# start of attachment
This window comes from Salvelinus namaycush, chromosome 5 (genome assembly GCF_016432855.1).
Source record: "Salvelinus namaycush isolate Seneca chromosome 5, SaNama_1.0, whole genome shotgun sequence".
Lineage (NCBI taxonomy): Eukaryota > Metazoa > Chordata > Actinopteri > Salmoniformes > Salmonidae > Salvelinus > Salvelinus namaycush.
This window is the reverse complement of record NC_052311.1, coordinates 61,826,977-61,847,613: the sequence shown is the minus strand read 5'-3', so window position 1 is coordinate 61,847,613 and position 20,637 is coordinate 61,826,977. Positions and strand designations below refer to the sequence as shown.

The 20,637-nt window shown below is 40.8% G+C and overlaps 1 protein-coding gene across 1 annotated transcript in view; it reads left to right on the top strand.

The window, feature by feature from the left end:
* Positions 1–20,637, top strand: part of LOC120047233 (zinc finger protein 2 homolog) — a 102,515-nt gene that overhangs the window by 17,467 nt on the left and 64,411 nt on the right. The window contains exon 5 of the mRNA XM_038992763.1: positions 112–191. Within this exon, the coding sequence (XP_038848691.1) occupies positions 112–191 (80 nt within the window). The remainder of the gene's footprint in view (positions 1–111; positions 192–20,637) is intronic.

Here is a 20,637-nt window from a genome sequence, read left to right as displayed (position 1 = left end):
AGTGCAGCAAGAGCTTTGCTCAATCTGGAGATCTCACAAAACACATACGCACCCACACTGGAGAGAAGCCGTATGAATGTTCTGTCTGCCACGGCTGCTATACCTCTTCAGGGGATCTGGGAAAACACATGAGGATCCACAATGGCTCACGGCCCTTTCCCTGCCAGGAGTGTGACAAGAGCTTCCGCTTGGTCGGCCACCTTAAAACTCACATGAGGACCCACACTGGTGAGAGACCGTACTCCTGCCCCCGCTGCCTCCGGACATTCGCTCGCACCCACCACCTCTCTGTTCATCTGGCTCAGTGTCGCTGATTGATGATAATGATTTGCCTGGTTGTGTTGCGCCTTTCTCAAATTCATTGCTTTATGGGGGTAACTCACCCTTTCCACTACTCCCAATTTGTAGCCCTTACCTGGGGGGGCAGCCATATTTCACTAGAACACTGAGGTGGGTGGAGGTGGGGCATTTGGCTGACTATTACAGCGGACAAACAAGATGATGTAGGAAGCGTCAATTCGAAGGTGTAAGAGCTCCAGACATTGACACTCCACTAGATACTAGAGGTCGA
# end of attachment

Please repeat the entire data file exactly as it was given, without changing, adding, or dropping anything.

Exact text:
This window comes from Salvelinus namaycush, chromosome 5 (genome assembly GCF_016432855.1).
Source record: "Salvelinus namaycush isolate Seneca chromosome 5, SaNama_1.0, whole genome shotgun sequence".
Lineage (NCBI taxonomy): Eukaryota > Metazoa > Chordata > Actinopteri > Salmoniformes > Salmonidae > Salvelinus > Salvelinus namaycush.
This window is the reverse complement of record NC_052311.1, coordinates 61,826,977-61,847,613: the sequence shown is the minus strand read 5'-3', so window position 1 is coordinate 61,847,613 and position 20,637 is coordinate 61,826,977. Positions and strand designations below refer to the sequence as shown.

The 20,637-nt window shown below is 40.8% G+C and overlaps 1 protein-coding gene across 1 annotated transcript in view; it reads left to right on the top strand.

The window, feature by feature from the left end:
* Positions 1–20,637, top strand: part of LOC120047233 (zinc finger protein 2 homolog) — a 102,515-nt gene that overhangs the window by 17,467 nt on the left and 64,411 nt on the right. The window contains exon 5 of the mRNA XM_038992763.1: positions 112–191. Within this exon, the coding sequence (XP_038848691.1) occupies positions 112–191 (80 nt within the window). The remainder of the gene's footprint in view (positions 1–111; positions 192–20,637) is intronic.

Here is a 20,637-nt window from a genome sequence, read left to right as displayed (position 1 = left end):
AGTGCAGCAAGAGCTTTGCTCAATCTGGAGATCTCACAAAACACATACGCACCCACACTGGAGAGAAGCCGTATGAATGTTCTGTCTGCCACGGCTGCTATACCTCTTCAGGGGATCTGGGAAAACACATGAGGATCCACAATGGCTCACGGCCCTTTCCCTGCCAGGAGTGTGACAAGAGCTTCCGCTTGGTCGGCCACCTTAAAACTCACATGAGGACCCACACTGGTGAGAGACCGTACTCCTGCCCCCGCTGCCTCCGGACATTCGCTCGCACCCACCACCTCTCTGTTCATCTGGCTCAGTGTCGCTGATTGATGATAATGATTTGCCTGGTTGTGTTGCGCCTTTCTCAAATTCATTGCTTTATGGGGGTAACTCACCCTTTCCACTACTCCCAATTTGTAGCCCTTACCTGGGGGGGCAGCCATATTTCACTAGAACACTGAGGTGGGTGGAGGTGGGGCATTTGGCTGACTATTACAGCGGACAAACAAGATGATGTAGGAAGCGTCAATTCGAAGGTGTAAGAGCTCCAGACATTGACACTCCACTAGATACTAGAGGTCGA